Parker Burgs, West Virginia (PressExposure) July 24, 2011 -- Many oil businesses, including Oklahoma City-based Chesapeake Energy Corp., one of the largest oil companies in the U.S., are using a newer tactic which, while perfectly legal, potentially could cost landowners thousands of dollars.
The most popular oil or gas drilling agreements -- the kind signed with Columbiana County residents -- are giving way to a new strategy: mineral-rights purchases.
Instead of lease agreements, which could net landowners thousands of dollars a month plus royalties, a mineral-rights purchase would forfeit land rights and any royalties, said Alan D. Wenger, an attorney for the Youngstown law firm of Harrington, Hoppe & Mitchell.
Wenger helped draft an April contract between Chesapeake and the Associated Landowners of the Ohio Valley, a nonprofit organization that seeks to educate and protect landowner rights.
Potential royalties are as high as 15 percent to 20 percent in the Mahoning Valley.
Wenger said the difference between signing leases, which under Chesapeake are often five-year deals with a potential three-year extension, and a mineral-rights purchase amounts to thousands of dollars per acre, per month.
The mineral-rights purchases are generally one-time payments of $2,500 an acre.
"Deciding how to benefit from potential mineral development is a personal decision," said Scott Rotruck, vice president of corporate development for Chesapeake. "Some risk-tolerant mineral owners prefer to lease their minerals, potentially receiving a bonus payment and then royalty payments over time, while others who are more risk-averse prefer to sell their mineral rights outright and receive their compensation up front."
Wenger said oftentimes it won't be a large oil company that tries to purchase mineral rights; a smaller company such as Oklahoma City-based MC Mineral Co. LLC, which is actually a subsidiary of Chesapeake, would be the purchaser.
By acquiring mineral rights, the oil company becomes the beneficiary of any royalties negotiated under a previously-signed lease, which equates to about 12.5 percent.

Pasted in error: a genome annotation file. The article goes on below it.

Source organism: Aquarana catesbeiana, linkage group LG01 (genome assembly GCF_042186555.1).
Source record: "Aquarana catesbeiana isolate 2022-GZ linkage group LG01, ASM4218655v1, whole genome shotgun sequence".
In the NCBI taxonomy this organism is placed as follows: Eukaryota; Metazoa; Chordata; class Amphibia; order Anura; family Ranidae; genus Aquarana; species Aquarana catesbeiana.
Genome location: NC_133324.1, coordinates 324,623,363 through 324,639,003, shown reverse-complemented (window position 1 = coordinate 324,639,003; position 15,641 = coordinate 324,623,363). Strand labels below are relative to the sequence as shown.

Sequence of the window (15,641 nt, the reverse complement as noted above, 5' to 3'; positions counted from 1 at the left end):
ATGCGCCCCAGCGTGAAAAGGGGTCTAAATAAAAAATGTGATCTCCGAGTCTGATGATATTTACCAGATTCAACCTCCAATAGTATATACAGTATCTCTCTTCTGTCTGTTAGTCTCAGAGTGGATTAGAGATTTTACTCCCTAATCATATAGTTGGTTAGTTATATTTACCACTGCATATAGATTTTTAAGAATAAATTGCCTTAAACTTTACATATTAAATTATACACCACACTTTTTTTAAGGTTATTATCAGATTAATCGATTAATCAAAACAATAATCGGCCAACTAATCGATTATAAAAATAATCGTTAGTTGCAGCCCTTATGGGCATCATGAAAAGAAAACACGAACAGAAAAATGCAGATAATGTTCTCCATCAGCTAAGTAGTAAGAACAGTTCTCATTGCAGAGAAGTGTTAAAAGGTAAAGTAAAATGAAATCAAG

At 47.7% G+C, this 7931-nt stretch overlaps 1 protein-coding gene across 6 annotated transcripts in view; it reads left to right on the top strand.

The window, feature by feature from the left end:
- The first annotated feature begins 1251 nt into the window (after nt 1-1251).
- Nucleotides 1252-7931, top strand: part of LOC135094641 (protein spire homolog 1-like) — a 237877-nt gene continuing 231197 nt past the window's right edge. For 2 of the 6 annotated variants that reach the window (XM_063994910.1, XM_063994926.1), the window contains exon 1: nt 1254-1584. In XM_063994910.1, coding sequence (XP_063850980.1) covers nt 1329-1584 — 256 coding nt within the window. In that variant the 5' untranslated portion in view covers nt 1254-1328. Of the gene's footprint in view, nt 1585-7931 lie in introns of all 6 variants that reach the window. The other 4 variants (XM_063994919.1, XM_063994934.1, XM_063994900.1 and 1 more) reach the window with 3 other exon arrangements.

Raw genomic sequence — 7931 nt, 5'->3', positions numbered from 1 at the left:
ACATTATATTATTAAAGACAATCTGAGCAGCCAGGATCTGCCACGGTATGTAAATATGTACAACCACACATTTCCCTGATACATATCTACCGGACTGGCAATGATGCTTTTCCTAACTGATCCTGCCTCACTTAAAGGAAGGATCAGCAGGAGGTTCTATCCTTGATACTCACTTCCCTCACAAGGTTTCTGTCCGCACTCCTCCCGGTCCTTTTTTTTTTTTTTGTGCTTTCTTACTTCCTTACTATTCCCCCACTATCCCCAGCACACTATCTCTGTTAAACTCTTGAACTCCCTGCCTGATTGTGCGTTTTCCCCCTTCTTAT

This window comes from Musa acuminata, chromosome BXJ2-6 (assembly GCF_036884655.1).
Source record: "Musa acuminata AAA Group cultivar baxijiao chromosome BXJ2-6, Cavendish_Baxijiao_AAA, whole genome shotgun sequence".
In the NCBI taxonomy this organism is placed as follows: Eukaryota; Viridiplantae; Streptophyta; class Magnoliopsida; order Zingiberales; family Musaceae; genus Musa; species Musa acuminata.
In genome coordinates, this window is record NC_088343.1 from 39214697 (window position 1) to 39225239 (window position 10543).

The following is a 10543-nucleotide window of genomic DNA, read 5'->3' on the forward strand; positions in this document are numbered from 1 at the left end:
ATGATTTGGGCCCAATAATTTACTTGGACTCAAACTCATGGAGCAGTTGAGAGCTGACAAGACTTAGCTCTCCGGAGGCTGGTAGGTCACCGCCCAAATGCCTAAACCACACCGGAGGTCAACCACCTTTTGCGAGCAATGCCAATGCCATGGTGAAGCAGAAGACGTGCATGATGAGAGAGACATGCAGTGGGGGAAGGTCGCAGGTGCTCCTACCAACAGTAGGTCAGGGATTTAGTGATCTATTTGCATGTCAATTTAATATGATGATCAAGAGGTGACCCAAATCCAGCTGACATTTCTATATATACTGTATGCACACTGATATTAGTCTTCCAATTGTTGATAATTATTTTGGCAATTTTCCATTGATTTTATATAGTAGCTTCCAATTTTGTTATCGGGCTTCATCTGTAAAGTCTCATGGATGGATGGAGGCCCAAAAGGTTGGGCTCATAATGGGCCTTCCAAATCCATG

"Given the shale developments of the last year around here, the companies that are actively exploring for shale development or speculating and trying to get rights are trying to take advantage of existing leases," Wenger said.
MC Mineral, in a letter to a Mahoning County resident that was acquired by The Vindicator, clearly states it "is interested in purchasing, not leasing" oil and gas minerals.
One problem though, said Bob Rea, president of ALOV, is that landowners will lose control of their property.
"They can put a drill wherever they want and they have no recourse," Rea said. "If you sell mineral rights, they have full access to your property."
And selling mineral rights potentially could decrease land and property value.
Patti Mika, Real Living real-estate agent, says it may be too early to tell the true impact on values. Mika said she recently sold about 50 acres to owners who think the land will eventually net a large reward, but that normally homeowners aren't interested in owning mineral rights.
"People that want that house, it's an extra bonus if they have the mineral rights because they get a royalty," she said.
Landowners who know they have current leases with other oil companies have a couple of options.
They can try to get a dormant lease legally terminated. It's not easy and the process can vary depending on the terms of the lease. Some agreements state that if an oil well becomes dry, the lease terminates, but others state that as long as oil companies continue to pay the amount outlined in the agreement, the contract remains valid. A lease can even continue beyond its current term. It's called "held by production," Wenger said.
In the case of mineral-rights ownership, if it's been more than 20 years and a landowner gives a 30-day public notice, an affidavit can be filed to take back mineral rights. If the gas or oil company responds within 30 days, the next step is likely a lawsuit.
In either scenario, Wenger said most landowners don't understand the differences between leasing and selling, the latter of which is significantly more beneficial to the gas or oil company.
"They're really kind of playing into the greed or the need for cash," Wenger said. "Or they're trying to get the folks that have acreage around here to sell it for what looks like a nice piece of cash."